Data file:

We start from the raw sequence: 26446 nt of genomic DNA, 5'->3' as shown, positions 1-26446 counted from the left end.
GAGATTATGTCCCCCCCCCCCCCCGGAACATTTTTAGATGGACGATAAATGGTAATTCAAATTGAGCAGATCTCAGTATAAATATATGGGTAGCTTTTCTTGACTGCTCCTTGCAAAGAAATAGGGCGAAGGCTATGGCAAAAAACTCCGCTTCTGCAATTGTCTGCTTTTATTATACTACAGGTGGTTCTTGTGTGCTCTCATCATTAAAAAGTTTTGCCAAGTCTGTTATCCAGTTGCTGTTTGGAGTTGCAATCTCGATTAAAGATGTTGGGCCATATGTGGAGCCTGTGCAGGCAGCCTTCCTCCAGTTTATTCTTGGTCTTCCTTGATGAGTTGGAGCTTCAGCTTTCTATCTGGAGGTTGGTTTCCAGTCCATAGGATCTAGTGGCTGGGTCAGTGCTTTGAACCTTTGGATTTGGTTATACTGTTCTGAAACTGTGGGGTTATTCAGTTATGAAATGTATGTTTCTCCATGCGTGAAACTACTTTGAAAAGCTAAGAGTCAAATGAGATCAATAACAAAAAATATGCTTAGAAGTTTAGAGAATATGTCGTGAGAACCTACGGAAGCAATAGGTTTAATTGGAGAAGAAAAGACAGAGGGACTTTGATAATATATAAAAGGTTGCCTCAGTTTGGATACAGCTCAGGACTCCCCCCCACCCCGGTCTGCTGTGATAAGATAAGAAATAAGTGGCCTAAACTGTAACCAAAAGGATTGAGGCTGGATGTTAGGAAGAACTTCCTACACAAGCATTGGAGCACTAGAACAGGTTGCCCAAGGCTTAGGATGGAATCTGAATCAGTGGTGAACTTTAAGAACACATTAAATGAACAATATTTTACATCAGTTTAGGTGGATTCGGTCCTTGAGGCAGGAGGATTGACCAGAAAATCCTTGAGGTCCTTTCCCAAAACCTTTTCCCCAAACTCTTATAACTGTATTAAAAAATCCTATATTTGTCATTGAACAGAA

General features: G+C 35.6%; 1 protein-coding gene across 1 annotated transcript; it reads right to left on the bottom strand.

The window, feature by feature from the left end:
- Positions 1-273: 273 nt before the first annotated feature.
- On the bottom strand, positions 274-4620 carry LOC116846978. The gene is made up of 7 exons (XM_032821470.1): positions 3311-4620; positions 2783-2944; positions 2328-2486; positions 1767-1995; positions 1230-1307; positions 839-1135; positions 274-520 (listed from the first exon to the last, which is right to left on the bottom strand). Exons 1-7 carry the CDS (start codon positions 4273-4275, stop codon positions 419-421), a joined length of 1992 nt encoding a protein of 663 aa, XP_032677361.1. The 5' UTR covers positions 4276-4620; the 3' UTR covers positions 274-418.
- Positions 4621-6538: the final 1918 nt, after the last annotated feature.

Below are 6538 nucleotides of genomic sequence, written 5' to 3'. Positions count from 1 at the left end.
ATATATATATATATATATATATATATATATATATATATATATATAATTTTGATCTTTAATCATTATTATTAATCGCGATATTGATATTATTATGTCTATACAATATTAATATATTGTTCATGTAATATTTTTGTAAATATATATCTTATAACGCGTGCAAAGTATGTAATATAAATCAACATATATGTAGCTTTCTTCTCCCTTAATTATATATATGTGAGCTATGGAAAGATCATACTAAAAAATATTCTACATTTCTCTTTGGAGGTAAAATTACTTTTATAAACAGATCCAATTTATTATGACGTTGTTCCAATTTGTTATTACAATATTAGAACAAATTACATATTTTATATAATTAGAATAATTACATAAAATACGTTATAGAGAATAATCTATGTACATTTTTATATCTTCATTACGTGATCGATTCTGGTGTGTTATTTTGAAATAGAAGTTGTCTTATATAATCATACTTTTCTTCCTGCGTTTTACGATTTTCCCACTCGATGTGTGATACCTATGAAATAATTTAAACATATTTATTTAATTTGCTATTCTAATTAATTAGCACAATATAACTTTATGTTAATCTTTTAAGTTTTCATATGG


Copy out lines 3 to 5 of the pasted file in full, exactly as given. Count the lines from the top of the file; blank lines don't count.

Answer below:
General features: G+C 35.6%; 1 protein-coding gene across 1 annotated transcript; it reads right to left on the bottom strand.

The window, feature by feature from the left end:
- Positions 1-273: 273 nt before the first annotated feature.